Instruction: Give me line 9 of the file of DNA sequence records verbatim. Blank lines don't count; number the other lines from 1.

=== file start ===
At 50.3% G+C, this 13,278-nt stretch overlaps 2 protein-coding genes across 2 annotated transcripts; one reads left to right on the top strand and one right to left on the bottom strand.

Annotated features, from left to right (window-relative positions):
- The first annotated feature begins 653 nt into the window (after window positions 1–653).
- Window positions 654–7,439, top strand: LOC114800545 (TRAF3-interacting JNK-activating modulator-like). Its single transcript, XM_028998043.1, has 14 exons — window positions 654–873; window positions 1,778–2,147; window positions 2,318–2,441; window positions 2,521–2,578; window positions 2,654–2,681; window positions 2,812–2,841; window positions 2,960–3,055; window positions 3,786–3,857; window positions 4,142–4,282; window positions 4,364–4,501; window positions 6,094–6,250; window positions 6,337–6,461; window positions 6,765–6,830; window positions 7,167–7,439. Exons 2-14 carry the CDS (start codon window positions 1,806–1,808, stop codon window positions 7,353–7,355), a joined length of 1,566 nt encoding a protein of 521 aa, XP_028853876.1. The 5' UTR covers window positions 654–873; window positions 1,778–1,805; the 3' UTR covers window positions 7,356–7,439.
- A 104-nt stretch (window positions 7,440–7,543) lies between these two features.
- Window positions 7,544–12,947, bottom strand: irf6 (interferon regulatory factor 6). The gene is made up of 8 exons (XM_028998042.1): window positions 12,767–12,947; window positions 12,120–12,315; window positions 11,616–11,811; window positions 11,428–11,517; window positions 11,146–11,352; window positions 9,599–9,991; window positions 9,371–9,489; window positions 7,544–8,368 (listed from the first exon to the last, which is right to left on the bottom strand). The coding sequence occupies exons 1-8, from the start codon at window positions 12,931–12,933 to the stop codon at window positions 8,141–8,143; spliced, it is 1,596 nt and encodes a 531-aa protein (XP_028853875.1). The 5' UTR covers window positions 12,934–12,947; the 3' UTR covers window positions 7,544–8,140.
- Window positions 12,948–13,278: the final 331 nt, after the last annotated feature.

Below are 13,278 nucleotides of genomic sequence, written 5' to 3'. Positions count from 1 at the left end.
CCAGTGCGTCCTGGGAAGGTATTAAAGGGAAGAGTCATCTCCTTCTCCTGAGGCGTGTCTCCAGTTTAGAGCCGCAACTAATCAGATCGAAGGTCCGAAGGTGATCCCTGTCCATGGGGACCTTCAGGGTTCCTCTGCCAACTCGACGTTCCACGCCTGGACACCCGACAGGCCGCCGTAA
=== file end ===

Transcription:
CCAGTGCGTCCTGGGAAGGTATTAAAGGGAAGAGTCATCTCCTTCTCCTGAGGCGTGTCTCCAGTTTAGAGCCGCAACTAATCAGATCGAAGGTCCGAAGGTGATCCCTGTCCATGGGGACCTTCAGGGTTCCTCTGCCAACTCGACGTTCCACGCCTGGACACCCGACAGGCCGCCGTAA